The semi-rigid or rigid substantially transparent sheet used may have a slight color tone to be perfectly clear. Where an overall color tone is desired in a particular work of art, this can be accomplished by use of a transparent sheet with a slight color tone, by overlaying the entire pictorial representation with a suitable pale-tone color transparency, or by pigmentation of the bonding or laminating material.

It is emphasized, however, that in overlaying color transparencies as described for color tone or in forming the pictorial representation, no third dimension separation or thickness build-up is relied on for a three-dimensional effect; the medium is two-dimensional in application with three-dimensional effects accomplished by utilization of perspective and/ or by utilization of colors, shading, and highlighting. The present medium is unique in that techniques ordinarily reserved for separate art forms, for example, fiat painting or stained glass work, can be combined in this art form to produce highly unusual results. The result, for Want of a better term, can be referred to as a transparent mosaic.

Suitable sheet material can be Plexiglas sheets, glass panels, quartz, or other substantially transparent material with or without color tone and in planar or suitable curvilinear configuration. The color transparent material should be substantially color-fast especially in applica tions where exposure to ultra-violet is likely. The bonding material should similarly be resistant to change, neither darkening nor lightening with age and exposure.

A simple example will illustrate the possibilities of the cutting-away techniques. Where folds of a garment are to be shown, two or more layers of garment colored transparency can be secured to the base sheet. Cutting away portions which would ordinarily be highlighted will bring out the folds in the garment. Similar practice can be used for skin tones and shadings. Fine features in small work where cutting may be difiicult because of small sizes can be made using ground pigments and other materials applied with a brush as described earlier.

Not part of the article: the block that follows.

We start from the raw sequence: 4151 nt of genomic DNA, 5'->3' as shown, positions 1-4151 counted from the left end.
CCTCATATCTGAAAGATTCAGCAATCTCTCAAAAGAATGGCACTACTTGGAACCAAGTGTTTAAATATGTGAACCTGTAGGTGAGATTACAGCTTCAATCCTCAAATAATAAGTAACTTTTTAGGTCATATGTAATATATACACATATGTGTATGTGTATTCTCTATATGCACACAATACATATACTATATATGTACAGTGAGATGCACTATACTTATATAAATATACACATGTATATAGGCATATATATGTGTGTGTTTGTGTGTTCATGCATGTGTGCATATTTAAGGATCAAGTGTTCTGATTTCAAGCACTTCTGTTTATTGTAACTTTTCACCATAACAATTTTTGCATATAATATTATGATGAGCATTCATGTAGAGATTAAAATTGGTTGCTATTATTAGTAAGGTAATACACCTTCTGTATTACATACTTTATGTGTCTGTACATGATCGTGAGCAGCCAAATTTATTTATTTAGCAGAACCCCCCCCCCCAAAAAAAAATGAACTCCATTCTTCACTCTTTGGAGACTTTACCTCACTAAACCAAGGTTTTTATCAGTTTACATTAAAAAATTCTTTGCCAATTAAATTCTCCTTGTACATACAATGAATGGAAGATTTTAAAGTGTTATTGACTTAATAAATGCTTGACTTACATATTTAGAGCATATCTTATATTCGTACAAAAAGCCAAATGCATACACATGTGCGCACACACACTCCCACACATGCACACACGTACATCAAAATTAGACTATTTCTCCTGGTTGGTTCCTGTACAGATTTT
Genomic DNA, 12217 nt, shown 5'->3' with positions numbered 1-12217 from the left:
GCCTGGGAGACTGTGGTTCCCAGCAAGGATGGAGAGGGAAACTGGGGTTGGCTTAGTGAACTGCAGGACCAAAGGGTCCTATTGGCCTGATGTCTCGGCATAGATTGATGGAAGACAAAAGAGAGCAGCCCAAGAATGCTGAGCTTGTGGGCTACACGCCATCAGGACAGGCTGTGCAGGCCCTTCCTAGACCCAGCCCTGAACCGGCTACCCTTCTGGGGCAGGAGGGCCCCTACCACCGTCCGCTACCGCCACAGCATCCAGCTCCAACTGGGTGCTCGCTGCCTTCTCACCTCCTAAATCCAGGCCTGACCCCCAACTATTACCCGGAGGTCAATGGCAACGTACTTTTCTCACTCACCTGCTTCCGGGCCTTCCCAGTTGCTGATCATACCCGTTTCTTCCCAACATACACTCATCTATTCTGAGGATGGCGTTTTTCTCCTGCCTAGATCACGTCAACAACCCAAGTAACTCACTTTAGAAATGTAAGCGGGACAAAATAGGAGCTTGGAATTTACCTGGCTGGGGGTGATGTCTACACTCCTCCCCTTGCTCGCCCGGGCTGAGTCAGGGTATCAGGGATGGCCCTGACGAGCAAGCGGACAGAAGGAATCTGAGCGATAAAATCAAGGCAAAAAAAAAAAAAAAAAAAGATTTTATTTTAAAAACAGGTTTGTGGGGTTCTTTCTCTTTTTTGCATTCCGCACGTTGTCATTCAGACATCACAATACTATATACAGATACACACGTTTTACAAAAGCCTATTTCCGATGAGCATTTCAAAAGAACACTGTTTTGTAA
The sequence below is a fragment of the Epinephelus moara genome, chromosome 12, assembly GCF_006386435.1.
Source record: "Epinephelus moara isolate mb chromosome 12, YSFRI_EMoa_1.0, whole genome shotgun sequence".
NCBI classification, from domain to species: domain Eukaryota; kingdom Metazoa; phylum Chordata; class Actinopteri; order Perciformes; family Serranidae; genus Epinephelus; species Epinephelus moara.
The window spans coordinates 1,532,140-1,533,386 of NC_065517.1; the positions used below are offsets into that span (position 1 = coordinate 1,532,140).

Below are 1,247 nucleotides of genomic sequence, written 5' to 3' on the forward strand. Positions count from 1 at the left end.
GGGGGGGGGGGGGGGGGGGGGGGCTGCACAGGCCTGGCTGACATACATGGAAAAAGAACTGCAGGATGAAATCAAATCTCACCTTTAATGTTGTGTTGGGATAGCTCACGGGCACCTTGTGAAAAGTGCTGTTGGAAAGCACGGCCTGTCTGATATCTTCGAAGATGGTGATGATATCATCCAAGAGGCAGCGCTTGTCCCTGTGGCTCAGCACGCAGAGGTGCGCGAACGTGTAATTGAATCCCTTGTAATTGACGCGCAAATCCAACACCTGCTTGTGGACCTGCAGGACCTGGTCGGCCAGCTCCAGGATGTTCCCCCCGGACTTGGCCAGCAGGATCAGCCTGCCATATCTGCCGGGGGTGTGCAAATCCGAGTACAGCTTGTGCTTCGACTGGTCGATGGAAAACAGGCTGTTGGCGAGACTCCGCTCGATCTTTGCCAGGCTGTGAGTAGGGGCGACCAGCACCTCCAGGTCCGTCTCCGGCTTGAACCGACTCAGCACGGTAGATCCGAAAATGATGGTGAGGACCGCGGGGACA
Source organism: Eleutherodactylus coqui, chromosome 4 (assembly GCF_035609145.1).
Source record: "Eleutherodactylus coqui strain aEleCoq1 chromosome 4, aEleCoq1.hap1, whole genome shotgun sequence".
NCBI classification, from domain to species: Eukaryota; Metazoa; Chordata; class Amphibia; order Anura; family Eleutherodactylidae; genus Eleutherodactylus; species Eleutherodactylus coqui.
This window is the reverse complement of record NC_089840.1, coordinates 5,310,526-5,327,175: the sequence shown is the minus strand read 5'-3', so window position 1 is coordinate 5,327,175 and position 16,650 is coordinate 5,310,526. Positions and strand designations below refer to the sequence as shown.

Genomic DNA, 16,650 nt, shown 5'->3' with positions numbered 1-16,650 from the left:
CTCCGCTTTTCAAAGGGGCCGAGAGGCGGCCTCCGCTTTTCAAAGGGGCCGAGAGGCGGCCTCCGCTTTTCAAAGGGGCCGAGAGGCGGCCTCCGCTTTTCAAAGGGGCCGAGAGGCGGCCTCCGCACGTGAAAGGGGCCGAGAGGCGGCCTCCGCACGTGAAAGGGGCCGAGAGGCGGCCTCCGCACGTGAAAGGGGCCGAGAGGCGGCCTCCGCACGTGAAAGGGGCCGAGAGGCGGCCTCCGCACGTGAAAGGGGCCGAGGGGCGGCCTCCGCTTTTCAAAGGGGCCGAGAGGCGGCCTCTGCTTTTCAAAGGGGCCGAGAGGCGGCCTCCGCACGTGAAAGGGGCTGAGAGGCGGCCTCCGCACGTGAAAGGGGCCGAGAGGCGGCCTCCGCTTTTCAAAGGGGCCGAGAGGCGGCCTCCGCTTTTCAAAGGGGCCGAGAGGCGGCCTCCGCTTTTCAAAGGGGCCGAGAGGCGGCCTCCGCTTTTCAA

The pictorial representations are only limited by the skill of the artist. The works of art produced are suitable for framing for wall pictures, etc., can be used in screens for room dividers, can be used in church windows and the like, and memorial plaques, freestanding outdoor plaques, and other uses, not mentioned herein. While the art form is primarily one for individual creation and expression in a more versatile medium, it is recognized that with appropriate art work on color transparencies and laminating process a continuous or semi-continuous production could be had of extended lengths which could be severed into individual pictures. Therefore, the scope of the present invention is not limited to the embodiments, uses, and techniques specifically described.

What is claimed is: